Corinne Barker

Corinne Barker (née Riely; June 5, 1890 – August 6, 1928) was an American actress and costume designer who came to prominence during the silent era, specifically for her roles in several Vitagraph films. She also appeared in several Broadway productions, as well as two films with Marion Davies: The Restless Sex (1920) and Enchantment (1921).

Corinne Barker
Barker, c. 1921
Corinne Riely

June 5, 1890 (1890-06-05)
DiedAugust 6, 1928(1928-08-06) (aged 38)
New York City, New York, U.S.
Resting placeRiver View Cemetery, Portland, Oregon, U.S.
Spouse(s)William Barker
Hobart Henley (m. 1920)

After transitioning to theater in the 1920s, Barker began working as a costume designer in Manhattan, working under Vincent Youmans. Upon returning to the United States from Europe in July 1928, Barker developed peritonitis from food poisoning, of which she died on August 6, 1928.[1]

Life and career

Early life

Barker was born Corinne Riely[2] on June 5, 1890 in Salem, Oregon,[lower-alpha 1] to Charles Strang and Amelia (née Savage) Riely. She was educated at the Academy of the Sacred Heart in Salem.[4] Her father was also a native of Salem, and a prominent businessman there and in Portland, Oregon.[5]

Film and theater career

She began acting in theater productions in Portland in the early-1900s.[6] She relocated from Portland to New York City in 1910,[6] and appeared in a stage production of The Crinoline Girl with Julian Eltinge.[4][7] She married William Barker in Portland some time prior to 1916.[6]

Barker began appearing in films in 1918, debuting in Money Mad. Her second film appearance in Peck's Bad Girl (1918) was praised by Variety, who noted: "Corinne Barker as the wily Hortense could not have been better cast."[8] She appeared in a handful of features in 1919, including One Week of Life, The Peace of Roaring River, and The Climbers, the latter of which starred Corinne Griffith.[9] She subsequently had a supporting role opposite Marion Davies in the drama The Restless Sex (1920).[9] Barker married actor Hobart Henley in New York City in July 1920,[4][10] after which she appeared in Why Girls Leave Home (1921),[9] and Enchantment (also 1921), the latter of which also starred Davies.[9]

In New York, Barker worked as a stage actress as well as a costume designer, designing the costumes for a 1926 Broadway production of No, No, Nanette.[11] In late 1927, she began designing costumes for Vincent Youmans' stage productions.[12] She resided on the Upper West Side at 78th Street with husband Henley, and her mother.[11]


Barker was admitted to Mount Sinai Hospital in Manhattan on July 19, 1928, shortly after returning to the United States from Europe, suffering from peritonitis.[11] It was reported on July 27 that her condition had stemmed from food poisoning and that she was in "serious condition."[13] Barker died a little over a week later on August 6, 1928.[1]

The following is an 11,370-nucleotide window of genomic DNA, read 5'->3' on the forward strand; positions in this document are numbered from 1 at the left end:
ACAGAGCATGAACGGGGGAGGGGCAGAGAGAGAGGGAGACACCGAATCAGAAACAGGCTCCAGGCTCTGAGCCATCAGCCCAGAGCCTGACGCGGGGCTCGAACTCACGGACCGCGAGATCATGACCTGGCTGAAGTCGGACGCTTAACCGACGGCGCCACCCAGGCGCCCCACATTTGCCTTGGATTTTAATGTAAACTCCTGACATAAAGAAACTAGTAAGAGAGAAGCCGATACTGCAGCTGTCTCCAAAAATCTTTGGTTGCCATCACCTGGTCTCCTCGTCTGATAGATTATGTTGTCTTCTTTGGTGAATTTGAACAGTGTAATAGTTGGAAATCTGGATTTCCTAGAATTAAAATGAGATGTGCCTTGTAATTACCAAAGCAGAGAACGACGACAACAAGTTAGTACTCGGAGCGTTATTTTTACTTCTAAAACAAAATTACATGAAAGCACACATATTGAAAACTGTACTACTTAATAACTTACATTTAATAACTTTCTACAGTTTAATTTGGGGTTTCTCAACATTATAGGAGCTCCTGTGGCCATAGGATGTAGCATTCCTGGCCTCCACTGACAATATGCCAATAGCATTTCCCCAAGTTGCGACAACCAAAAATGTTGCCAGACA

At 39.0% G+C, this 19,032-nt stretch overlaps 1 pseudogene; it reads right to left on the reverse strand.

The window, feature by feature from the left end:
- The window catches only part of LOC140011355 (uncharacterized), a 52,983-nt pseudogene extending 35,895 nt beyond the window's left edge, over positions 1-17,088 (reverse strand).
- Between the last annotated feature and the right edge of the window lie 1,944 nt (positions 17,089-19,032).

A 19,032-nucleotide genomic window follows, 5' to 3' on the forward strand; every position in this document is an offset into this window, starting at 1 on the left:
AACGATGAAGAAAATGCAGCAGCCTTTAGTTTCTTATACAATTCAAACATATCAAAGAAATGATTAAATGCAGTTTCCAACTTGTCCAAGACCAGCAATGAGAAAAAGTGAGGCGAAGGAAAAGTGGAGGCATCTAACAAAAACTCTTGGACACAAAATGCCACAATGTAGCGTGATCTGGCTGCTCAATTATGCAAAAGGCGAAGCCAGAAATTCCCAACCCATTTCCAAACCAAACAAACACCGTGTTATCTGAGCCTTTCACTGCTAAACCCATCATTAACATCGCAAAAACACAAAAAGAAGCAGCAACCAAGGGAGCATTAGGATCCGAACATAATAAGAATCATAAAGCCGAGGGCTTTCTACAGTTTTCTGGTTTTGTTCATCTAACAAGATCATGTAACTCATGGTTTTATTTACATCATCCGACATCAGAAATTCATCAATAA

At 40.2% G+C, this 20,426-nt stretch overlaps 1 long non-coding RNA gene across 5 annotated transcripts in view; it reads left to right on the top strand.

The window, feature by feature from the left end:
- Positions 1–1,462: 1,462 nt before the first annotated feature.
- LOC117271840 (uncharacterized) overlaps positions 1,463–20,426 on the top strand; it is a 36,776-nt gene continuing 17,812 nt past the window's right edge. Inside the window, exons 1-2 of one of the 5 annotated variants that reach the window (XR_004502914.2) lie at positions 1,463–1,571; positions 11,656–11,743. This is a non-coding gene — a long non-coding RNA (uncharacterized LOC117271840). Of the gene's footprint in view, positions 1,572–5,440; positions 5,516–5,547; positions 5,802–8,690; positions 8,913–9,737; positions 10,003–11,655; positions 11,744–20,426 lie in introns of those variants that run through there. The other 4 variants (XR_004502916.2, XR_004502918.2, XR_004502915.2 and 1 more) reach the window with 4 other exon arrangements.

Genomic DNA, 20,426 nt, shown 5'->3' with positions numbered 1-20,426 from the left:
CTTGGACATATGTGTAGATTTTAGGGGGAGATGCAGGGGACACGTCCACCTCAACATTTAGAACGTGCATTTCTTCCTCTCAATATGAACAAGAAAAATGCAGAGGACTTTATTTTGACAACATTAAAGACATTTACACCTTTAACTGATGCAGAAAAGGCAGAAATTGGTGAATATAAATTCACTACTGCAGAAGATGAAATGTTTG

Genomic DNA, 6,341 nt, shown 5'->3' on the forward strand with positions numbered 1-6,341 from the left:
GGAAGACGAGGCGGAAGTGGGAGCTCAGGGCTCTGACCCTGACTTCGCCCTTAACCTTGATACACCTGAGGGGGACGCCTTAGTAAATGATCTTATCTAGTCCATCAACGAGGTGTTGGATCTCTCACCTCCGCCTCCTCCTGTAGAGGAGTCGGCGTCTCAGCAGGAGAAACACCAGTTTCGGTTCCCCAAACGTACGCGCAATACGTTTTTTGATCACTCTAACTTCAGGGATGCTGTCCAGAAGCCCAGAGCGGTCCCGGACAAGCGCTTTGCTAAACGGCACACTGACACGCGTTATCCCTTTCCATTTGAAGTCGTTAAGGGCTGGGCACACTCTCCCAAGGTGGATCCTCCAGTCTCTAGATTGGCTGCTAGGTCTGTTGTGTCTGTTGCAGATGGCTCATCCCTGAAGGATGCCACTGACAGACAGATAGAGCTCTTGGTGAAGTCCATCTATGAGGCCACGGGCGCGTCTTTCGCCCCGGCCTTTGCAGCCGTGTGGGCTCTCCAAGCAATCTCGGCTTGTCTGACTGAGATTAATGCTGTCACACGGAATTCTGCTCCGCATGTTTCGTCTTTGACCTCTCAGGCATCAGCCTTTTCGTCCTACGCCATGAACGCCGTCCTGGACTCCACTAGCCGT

Her funeral service was held at the Church of Transfiguration in Manhattan.[11] Barker is interred at River View Cemetery in Portland, Oregon.


Denotes a lost or presumed lost film.
Year Title Role Notes Ref.
1918 Money Mad Fanette [9]
1918 Peck's Bad Girl Hortense Martinot [9]
1919 One Week of Life Lola Canby [9]
1919 The Peace of Roaring River Sophy McGurn [9]
1919 The Climbers Julia Godesby [9]
1919 The Golden Shower Gaby [9]
1919 The Broken Melody Mrs. Drexel Trask [9]
1919 The Silent Barrier Millicent Jacques [9]
1920 The Restless Sex Helen West [9]
1921 Why Girls Leave Home Ethel, a gold-digger [9]
1921 Enchantment Nalia McCabe [9]

Stage credits

Year Title Role Notes Ref.
1915–1916 Abe and Mawruss Broadway [14]
1916–1917 Shirley Kaye Broadway [14]
1917 On with the Dance Broadway [14]
1918–1919 Remnant Broadway [14]
1925–1926 No, No, Nanette N/A Broadway; costume supervisor [14]


  1. Though some sources state Barker's birth year as 1893, her 1921 U.S. passport application from the state of New York states that she was born June 5, 1890 in Salem, Oregon.[3]


  1. Wilson, Scott (2016). Resting Places: The Burial Sites of More Than 14,000 Famous Persons (3rd ed.). Jefferson, North Carolina: McFarland. p. 42. ISBN 978-1-476-62599-7.
  2. "Corinne Riely is Stage Star". Statesman Journal. Salem, Oregon. May 10, 1917. p. 2 via
  3. "United States Passport Applications, 1795-1925" (March 16, 2018). Corinne Riely, 1921; citing Passport Application, New York, United States, source certificate #55544, Passport Applications, January 2, 1906 - March 31, 1925, 1664, NARA microfilm publications M1490 and M1372 (Washington D.C.: National Archives and Records Administration, n.d.).
  4. "Corinne Barker Bride of H. Henley". The Oregon Daily Journal. Portland, Oregon. July 27, 1920. p. 12 via
  5. "Well Known Salem Resident Passes". Statesman Journal. Salem, Oregon. May 12, 1936. p. 9 via
  6. "Another Portland Girl Wins Success". The Oregon Daily Journal. Portland, Oregon. December 3, 1916. p. 35 via
  7. "Another Star Summers In Europe". Billings Gazette. Billings, Montana. July 10, 1921. p. 13 via
  8. Variety Film Reviews. 1. Garland Pub. 1983. p. 71.
  9. "Corinne Barker". AFI Catalog of Feature Films. American Film Institute. Archived from the original on May 21, 2019. Retrieved May 21, 2019.
  10. "Corinne Barker, Actress, Bride of Hobart Henley". New-York Tribune. July 26, 1920. p. 4 via
  11. "Corinne Barker, Actress, Dies of Peritonitis". New York Daily News. August 7, 1928. p. 114 via
  12. "Actress Designs". New York Daily News. October 16, 1927. p. 112 via
  13. "Food Poisons Film Director's Former Wife". New York Daily News. July 27, 1928. p. 333 via
  14. "Corinne Barker". Internet Broadway Database. Archived from the original on May 21, 2019. Retrieved May 21, 2019.
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